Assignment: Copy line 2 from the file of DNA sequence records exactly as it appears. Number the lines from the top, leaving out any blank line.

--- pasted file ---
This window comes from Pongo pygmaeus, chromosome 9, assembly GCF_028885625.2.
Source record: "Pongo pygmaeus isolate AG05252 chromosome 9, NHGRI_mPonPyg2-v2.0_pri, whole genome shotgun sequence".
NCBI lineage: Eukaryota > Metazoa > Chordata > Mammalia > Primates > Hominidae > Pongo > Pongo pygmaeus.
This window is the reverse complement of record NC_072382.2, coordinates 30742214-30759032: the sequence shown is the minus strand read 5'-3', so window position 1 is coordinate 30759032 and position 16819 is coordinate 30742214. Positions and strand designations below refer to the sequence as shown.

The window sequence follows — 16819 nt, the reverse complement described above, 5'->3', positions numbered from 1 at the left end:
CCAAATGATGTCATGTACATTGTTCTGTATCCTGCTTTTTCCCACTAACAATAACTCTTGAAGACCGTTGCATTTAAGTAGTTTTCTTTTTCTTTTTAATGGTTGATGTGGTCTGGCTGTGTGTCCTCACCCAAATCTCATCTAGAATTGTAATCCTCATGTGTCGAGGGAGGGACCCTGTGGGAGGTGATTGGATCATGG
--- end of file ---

Source record: "Pongo pygmaeus isolate AG05252 chromosome 9, NHGRI_mPonPyg2-v2.0_pri, whole genome shotgun sequence".